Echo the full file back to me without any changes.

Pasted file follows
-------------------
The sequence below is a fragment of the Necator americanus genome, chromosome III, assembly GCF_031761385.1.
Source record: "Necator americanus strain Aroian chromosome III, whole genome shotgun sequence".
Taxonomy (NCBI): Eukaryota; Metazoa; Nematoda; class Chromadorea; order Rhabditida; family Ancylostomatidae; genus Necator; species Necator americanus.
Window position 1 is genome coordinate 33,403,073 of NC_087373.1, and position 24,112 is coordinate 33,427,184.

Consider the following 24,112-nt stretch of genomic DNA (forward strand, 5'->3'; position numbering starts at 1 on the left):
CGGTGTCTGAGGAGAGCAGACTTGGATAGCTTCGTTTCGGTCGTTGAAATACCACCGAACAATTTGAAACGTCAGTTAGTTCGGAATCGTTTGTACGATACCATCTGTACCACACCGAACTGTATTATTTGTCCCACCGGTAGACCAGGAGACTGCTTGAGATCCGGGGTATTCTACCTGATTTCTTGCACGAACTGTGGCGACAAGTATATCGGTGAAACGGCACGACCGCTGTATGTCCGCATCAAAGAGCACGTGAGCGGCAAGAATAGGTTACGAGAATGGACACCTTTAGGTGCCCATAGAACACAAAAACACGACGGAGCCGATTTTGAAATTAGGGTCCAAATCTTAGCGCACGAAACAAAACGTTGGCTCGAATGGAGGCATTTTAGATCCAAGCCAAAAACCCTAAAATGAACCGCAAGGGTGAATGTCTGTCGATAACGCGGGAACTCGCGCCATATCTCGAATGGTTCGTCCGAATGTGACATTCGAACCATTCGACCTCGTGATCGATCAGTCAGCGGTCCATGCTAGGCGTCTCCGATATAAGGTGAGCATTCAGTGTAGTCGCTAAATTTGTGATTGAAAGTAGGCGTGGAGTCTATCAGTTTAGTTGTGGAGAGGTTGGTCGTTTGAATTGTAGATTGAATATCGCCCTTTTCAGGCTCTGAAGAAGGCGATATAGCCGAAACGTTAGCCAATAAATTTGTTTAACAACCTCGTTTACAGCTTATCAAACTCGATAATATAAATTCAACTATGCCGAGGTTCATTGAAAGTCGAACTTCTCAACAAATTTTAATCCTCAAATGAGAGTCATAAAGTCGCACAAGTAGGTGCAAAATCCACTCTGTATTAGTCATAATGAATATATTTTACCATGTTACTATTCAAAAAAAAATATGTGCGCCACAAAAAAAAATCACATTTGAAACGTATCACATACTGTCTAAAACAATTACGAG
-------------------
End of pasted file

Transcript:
The sequence below is a fragment of the Necator americanus genome, chromosome III, assembly GCF_031761385.1.
Source record: "Necator americanus strain Aroian chromosome III, whole genome shotgun sequence".
Taxonomy (NCBI): Eukaryota; Metazoa; Nematoda; class Chromadorea; order Rhabditida; family Ancylostomatidae; genus Necator; species Necator americanus.
Window position 1 is genome coordinate 33,403,073 of NC_087373.1, and position 24,112 is coordinate 33,427,184.

Consider the following 24,112-nt stretch of genomic DNA (forward strand, 5'->3'; position numbering starts at 1 on the left):
CGGTGTCTGAGGAGAGCAGACTTGGATAGCTTCGTTTCGGTCGTTGAAATACCACCGAACAATTTGAAACGTCAGTTAGTTCGGAATCGTTTGTACGATACCATCTGTACCACACCGAACTGTATTATTTGTCCCACCGGTAGACCAGGAGACTGCTTGAGATCCGGGGTATTCTACCTGATTTCTTGCACGAACTGTGGCGACAAGTATATCGGTGAAACGGCACGACCGCTGTATGTCCGCATCAAAGAGCACGTGAGCGGCAAGAATAGGTTACGAGAATGGACACCTTTAGGTGCCCATAGAACACAAAAACACGACGGAGCCGATTTTGAAATTAGGGTCCAAATCTTAGCGCACGAAACAAAACGTTGGCTCGAATGGAGGCATTTTAGATCCAAGCCAAAAACCCTAAAATGAACCGCAAGGGTGAATGTCTGTCGATAACGCGGGAACTCGCGCCATATCTCGAATGGTTCGTCCGAATGTGACATTCGAACCATTCGACCTCGTGATCGATCAGTCAGCGGTCCATGCTAGGCGTCTCCGATATAAGGTGAGCATTCAGTGTAGTCGCTAAATTTGTGATTGAAAGTAGGCGTGGAGTCTATCAGTTTAGTTGTGGAGAGGTTGGTCGTTTGAATTGTAGATTGAATATCGCCCTTTTCAGGCTCTGAAGAAGGCGATATAGCCGAAACGTTAGCCAATAAATTTGTTTAACAACCTCGTTTACAGCTTATCAAACTCGATAATATAAATTCAACTATGCCGAGGTTCATTGAAAGTCGAACTTCTCAACAAATTTTAATCCTCAAATGAGAGTCATAAAGTCGCACAAGTAGGTGCAAAATCCACTCTGTATTAGTCATAATGAATATATTTTACCATGTTACTATTCAAAAAAAAATATGTGCGCCACAAAAAAAAATCACATTTGAAACGTATCACATACTGTCTAAAACAATTACGAG